How important is it for an indie author to use a professional editor?

Beta readers can tell you what doesn't make sense but may not be able to put a finger on exactly why. Editors can also tell you things about structure and formatting, and how issues with that may be relating to potential confusion, or to help enhance presentation. As I noted I personally have an English degree in Creative Writing and a Masters in Communication so I am self-trained to catch a lot of this. I also really have to take advantage of it because, being unemployed at the moment, I can't afford a professional editor. You do not get a second chance to make a first impression, and by all means, if you can afford the help – or have someone with the background willing to help in some sort of free or barter situation – by all means take it.


How long does it take you to create a book from start to finish?

None of my titles to date were done traditionally setting out as :I will write a first draft, then revise, then edit, then distribute". Touch the Stars is the closest of these, with the first draft originally written over nearly 30 days in National Novel Writing Month in 2005. When I finally decided to publish it, I took a week going over it again to format, and also see if there was anything I didn’t explain adequately enough in the first draft. I didn't know much about finding beta readers online then and was my own editor, so it actually went up within those couple weeks; in an optimum situation I think I would have allowed a couple extra weeks for review and feedback. The ebook versions actually came out much later, but they only took about an intense full day to do. So that adds up to about six weeks in total for that book.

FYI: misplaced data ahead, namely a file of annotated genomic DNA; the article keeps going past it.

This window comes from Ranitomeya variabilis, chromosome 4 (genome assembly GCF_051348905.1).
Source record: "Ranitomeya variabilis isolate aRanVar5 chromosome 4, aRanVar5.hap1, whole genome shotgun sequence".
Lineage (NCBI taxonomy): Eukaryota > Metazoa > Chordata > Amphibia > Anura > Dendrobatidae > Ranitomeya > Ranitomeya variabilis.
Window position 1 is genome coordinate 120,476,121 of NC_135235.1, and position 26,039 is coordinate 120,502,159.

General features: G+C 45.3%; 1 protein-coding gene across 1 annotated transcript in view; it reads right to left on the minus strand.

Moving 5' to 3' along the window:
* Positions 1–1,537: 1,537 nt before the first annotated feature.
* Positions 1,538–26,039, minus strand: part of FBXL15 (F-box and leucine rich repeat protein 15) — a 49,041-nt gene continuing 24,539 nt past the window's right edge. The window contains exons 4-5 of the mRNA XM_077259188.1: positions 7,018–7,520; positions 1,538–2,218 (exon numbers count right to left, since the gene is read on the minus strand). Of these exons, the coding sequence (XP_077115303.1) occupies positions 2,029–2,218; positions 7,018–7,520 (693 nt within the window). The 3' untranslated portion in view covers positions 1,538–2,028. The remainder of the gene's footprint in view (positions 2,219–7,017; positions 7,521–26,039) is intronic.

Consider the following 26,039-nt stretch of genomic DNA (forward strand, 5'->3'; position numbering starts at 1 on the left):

Search for a Woman: An Anthology of Poems and Stories Looking at Women from All Walks of Life is a value-priced anthology of largely pre-existing material that already had been vetted in workshops. Here again, I took my chances with what material was new and just released it. Also, I wanted to release it in conjunction with a Labor Day event so I let the deadline dictate the release. In hindsight I don't recommend that, but having been laid off for a couple months I wanted to jump on all avenues to get my name out there. I think this book took less than a week.